Critical Safety Procedures For The Replacement of Auto Glass Retained By Bonding

Advancements in automotive glass technology are evolving quickly, along with most other aspects of modern automotive development. In the same way that passenger retention systems have advanced from just lap belts to shoulder belts along with air bags and braking systems have advanced to using anti-lock technology and stability control, auto glass retention systems have advanced.

As technology progressed in auto glass retention systems from rubber gasket and butyl retention seals to adhesive bonding, the safety and integrity of the safety glass in automotive accidents improved dramatically.

The use of adhesives to retain automotive safety glass has greatly necessitated advanced education and adoption of safety standards when replacing auto glass.

The Auto Glass Safety Council has produced the American National Standard Automotive Glass Replacement Safety Standard (AGRSS) working under the auspices of the American National Standards Institute (ANSI). This standard represents the best practices for the replacement of auto glass to insure the integrity and safety equivalent to or better than the original factory installation. 1

The public needs to be aware that the replacement of auto glass has become a technical procedure requiring trained technicians using appropriate materials in order to achieve a safe and lasting result that will not cause risk to the occupants or damage to the vehicle.

Proper preparation of the new glass to be installed is necessary in the same way that the proper preparation of a surface to be painted must be done in order for the paint to adhere properly. All contamination must be removed from the glass and the proper primer or activator must be applied according to the adhesive manufacturer’s specifications.

The glass to be replaced needs to be removed from the vehicle body, taking as much care as possible as to not damage the mating surface of the adhesive on the body. There are different tools and techniques that can be used to cut the adhesive. Any scratches in the body need to be addressed with an approved primer that is part of the adhesive system used, in order to prevent rust that will not only damage the vehicle but also put at risk the integrity and safety of the vehicle. Any corrosion encountered when replacing the glass must be addressed. If the corrosion cannot be sufficiently repaired by the technician, it needs to be repaired by a qualified auto body repair facility.

The adhesive used to adhere the glass to the body must be a part of an approved retention system as noted in the AGRSS standard. The adhesive and related primers and activators must be used before their expiration dates. Lot numbers and expiration dates should be recorded.2

Environmental conditions must also be taken into consideration when using adhesives to bond auto glass. All manufacture specifications need to be strictly followed regarding temperature and humidity. Not doing so can compromise the adhesion of the glass. 3

Adhesive cure times vary by manufacturer, product and environmental conditions. Because these cure rates vary, the technician must be aware of the Safe Drive Away Time (SDAT) of the system used under the conditions in which it is used.4  This is vital from a safety standpoint. If a vehicle is released to be driven before the SDAT and the adhesive has not had appropriate cure time, the occupants will not be properly protected in the event of a collision. The air bag, if deployed against a windshield that is not adhered properly to the body, be it because of inappropriate cure time or improper installation, will not perform properly to protect the occupants. This is also critical in the event of a vehicle rollover. Properly adhered auto glass is a structural part of the passenger compartment, helping to support the roof. Protection from a collapsing roof in a roll over is dependent upon a proper glass replacement installation.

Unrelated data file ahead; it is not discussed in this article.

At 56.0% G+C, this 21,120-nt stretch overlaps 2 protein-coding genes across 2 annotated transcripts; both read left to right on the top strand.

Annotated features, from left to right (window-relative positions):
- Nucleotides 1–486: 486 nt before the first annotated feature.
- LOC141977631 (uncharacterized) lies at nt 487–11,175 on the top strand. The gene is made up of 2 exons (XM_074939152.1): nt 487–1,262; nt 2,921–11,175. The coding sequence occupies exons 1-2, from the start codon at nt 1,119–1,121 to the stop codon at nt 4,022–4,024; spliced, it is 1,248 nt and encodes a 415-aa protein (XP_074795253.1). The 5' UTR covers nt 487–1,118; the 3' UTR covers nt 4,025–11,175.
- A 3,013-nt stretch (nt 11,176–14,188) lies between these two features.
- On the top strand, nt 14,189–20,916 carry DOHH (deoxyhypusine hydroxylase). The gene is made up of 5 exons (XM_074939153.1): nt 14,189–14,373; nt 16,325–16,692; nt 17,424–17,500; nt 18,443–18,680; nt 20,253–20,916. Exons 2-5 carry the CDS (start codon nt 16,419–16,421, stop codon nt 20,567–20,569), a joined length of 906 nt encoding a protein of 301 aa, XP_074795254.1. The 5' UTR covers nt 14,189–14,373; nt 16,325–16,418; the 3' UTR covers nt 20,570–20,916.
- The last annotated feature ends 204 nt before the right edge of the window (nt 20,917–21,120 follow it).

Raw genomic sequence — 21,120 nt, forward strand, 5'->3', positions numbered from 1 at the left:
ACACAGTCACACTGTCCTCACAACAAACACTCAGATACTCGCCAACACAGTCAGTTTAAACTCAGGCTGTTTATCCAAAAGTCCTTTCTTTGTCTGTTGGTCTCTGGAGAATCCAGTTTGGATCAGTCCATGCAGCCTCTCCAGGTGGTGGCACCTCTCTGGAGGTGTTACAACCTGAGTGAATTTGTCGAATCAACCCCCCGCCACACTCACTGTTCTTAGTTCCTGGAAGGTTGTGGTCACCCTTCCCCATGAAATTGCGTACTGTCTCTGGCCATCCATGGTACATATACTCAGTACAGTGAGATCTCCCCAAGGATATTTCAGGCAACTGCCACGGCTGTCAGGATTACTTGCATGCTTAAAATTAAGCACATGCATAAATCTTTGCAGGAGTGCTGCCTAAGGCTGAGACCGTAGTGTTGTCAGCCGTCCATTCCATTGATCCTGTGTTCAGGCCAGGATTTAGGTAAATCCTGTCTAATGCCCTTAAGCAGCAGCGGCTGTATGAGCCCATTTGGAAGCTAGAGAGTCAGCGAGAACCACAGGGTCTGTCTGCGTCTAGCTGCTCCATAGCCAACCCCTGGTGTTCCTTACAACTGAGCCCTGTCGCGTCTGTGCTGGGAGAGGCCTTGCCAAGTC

Additional considerations must be taken when the adhesive is not contacting the glass directly but instead adhering to a metal or plastic frame such as on a truck back glass assembly (slider) or bonded quarter or vent glass. The technician must be aware of the proper preparation of these surfaces and use of proper primers and adhesive products.

Although the above information is by no means a total dissertation on the proper installation of auto glass with a bonding adhesive, it does point out not only the necessary education and knowledge for the proper installation but the willingness by the persons installing the replacement glass to follow the guidelines and not take “short cuts”. Not following the proper procedures to replace auto glass can result in at the very least damage to your vehicle because of rust and or leaks but more importantly can result in personal injury to anyone who is an occupant during an accident.

A qualified auto glass facility and its staff and technicians should welcome inquiries about their qualifications and procedures that they have in place to safely replace a glass in your vehicle. A properly trained and qualified staff will be proud to reassure you of their credentials. If your questions are not satisfactorily answered you may want to consider another facility to be confident that your safety and your investment remain intact.  

Citations:

ANSI/AGSC/AGRSS 003-2015 AUTO GLASS SAFETY COUNCIL (FORWARD)

ANSI/AGSC/AGRSS 003-2015 AUTO GLASS SAFETY COUNCIL (SECTION 5)

ANSI/AGSC/AGRSS 003-2015 AUTO GLASS SAFETY COUNCIL (SECTION 6.1)

What is Safe Drive Away Time, SIKA Corporation U.S.

 

 

 

 

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